While the hype around Massive Open Online Courses (MOOCs) has subsided in the past few years, such environments provide a rich opportunity to explore ongoing questions at the intersection of teaching, learning, and technology. This paper explores how a set of facilitation teams described enacting their learner-centered pedagogical aspirations through MOOC platforms. Drawing on in-depth interviews, we present a set of six facilitator actions: “giving up control,” “distributing facilitation,” “being live,” “amplifying,” “modeling,” and “being explicit.” We discuss these actions as emerging from the negotiation between existing pedagogical aspirations and the realities of a new medium, highlighting how they involve facilitators both stepping back (making space for and foregrounding learner expertise and perspectives) and stepping in (intervening and directing as a facilitator). This research contributes to the ongoing work of articulating the substance and specificity of teaching in learner-centered pedagogy and the persistent challenges of enacting that pedagogy in massive, online spaces.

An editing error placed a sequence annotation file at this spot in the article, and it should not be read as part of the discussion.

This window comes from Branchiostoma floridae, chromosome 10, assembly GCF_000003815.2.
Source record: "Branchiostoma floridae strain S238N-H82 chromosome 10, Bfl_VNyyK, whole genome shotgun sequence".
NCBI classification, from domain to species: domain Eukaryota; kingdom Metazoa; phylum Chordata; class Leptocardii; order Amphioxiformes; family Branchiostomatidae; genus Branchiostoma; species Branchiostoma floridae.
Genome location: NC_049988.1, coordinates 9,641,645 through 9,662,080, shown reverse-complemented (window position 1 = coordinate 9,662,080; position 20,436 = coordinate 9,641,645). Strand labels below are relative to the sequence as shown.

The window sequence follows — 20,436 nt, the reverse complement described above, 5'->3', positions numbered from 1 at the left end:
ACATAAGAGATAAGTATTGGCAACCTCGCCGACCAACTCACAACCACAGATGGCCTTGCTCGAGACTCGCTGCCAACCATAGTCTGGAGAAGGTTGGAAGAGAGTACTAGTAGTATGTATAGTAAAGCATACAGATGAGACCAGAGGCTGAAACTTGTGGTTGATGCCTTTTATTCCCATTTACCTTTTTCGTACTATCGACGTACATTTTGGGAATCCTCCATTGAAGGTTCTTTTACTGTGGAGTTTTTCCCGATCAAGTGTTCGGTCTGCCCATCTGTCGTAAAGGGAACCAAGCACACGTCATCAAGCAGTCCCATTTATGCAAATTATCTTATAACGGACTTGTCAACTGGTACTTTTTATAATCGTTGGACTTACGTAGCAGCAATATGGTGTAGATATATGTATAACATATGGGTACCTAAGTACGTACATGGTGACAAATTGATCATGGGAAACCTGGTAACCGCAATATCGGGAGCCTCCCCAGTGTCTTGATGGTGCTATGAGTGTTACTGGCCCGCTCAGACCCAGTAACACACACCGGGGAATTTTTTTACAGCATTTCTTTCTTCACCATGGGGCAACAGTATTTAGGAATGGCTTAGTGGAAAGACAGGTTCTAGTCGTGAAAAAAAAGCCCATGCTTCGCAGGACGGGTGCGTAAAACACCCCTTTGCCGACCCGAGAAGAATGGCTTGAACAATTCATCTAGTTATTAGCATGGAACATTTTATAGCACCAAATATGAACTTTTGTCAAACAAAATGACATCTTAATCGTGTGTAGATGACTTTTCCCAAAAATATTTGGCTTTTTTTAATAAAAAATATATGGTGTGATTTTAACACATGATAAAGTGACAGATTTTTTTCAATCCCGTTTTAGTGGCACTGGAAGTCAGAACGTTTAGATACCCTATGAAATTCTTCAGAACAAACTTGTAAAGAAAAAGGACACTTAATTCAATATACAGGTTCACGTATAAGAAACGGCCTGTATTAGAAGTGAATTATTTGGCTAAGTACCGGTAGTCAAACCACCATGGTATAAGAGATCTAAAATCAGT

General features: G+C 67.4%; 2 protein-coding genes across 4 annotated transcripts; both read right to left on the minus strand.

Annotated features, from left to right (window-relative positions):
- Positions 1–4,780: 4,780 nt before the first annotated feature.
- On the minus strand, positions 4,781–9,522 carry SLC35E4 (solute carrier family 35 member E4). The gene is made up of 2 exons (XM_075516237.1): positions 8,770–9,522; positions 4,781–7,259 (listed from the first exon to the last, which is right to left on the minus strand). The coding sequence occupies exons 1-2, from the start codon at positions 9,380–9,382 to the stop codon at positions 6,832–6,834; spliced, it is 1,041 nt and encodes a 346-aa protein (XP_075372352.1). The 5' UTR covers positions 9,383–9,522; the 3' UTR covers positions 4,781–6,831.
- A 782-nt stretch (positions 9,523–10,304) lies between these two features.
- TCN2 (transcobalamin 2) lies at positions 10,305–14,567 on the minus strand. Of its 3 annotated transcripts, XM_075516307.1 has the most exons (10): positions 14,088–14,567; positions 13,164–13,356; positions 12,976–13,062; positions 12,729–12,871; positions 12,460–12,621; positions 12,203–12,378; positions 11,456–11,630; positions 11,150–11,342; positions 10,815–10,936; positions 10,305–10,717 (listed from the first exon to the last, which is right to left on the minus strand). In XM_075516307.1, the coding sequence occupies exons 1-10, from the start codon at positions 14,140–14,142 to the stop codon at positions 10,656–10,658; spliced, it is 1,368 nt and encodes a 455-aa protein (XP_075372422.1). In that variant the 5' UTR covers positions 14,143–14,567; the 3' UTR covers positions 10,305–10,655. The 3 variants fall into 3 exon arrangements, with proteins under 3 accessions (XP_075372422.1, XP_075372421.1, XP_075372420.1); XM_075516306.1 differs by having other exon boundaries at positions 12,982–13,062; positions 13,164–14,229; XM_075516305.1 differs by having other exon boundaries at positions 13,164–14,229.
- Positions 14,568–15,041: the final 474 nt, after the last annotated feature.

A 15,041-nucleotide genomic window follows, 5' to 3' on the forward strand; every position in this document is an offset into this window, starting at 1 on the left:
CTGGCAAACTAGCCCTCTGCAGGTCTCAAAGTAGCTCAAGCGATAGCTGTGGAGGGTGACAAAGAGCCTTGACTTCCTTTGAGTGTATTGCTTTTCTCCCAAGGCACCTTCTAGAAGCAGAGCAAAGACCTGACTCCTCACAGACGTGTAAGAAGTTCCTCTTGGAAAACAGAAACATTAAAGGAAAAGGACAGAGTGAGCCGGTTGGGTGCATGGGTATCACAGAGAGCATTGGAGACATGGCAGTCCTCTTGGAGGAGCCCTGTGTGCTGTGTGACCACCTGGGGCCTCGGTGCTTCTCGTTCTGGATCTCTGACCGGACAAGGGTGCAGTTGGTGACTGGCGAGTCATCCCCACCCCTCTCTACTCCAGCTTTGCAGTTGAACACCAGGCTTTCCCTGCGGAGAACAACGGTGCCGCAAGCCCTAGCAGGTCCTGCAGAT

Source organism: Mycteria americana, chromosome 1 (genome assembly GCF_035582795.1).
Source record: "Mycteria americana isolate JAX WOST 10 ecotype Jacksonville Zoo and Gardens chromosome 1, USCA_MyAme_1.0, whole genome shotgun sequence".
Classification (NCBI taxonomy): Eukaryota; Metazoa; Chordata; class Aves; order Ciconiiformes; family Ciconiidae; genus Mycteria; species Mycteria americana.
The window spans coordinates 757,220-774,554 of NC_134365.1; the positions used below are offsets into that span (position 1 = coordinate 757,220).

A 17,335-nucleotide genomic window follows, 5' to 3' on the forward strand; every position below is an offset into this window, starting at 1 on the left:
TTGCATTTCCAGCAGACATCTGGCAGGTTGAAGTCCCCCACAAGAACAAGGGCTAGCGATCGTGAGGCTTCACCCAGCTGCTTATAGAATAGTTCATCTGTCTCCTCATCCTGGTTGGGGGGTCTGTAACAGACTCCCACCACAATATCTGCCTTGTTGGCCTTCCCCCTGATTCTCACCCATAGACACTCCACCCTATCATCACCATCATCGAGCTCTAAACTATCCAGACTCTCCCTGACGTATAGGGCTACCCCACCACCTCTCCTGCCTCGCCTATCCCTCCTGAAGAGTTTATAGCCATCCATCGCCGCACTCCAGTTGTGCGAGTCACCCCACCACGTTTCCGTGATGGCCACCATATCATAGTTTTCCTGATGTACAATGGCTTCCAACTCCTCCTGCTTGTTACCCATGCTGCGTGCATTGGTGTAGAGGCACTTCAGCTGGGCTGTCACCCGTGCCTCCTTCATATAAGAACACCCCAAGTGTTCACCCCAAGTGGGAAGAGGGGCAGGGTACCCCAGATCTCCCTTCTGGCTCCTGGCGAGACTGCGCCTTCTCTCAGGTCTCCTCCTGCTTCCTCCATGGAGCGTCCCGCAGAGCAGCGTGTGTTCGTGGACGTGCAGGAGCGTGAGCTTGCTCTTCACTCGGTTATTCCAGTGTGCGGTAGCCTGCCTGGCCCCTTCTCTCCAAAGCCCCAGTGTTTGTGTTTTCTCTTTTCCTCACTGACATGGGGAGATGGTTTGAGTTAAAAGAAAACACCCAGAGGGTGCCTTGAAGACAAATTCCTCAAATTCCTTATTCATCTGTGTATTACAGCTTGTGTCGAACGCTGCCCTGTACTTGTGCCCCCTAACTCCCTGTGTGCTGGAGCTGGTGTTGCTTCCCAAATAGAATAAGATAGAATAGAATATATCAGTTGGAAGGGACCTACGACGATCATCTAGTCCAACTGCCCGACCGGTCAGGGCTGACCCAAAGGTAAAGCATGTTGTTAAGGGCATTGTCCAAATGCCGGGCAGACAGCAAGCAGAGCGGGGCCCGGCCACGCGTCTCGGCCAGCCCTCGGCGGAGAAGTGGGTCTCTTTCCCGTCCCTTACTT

MOOCs are a valuable context for examining questions of teaching and learning.
MOOCs offer both opportunities and challenges for student-centered learning.
Facilitators both stepped back and stepped in to support student-centered learning.
Facilitators negotiated the MOOC affordances in light of prior design experiences.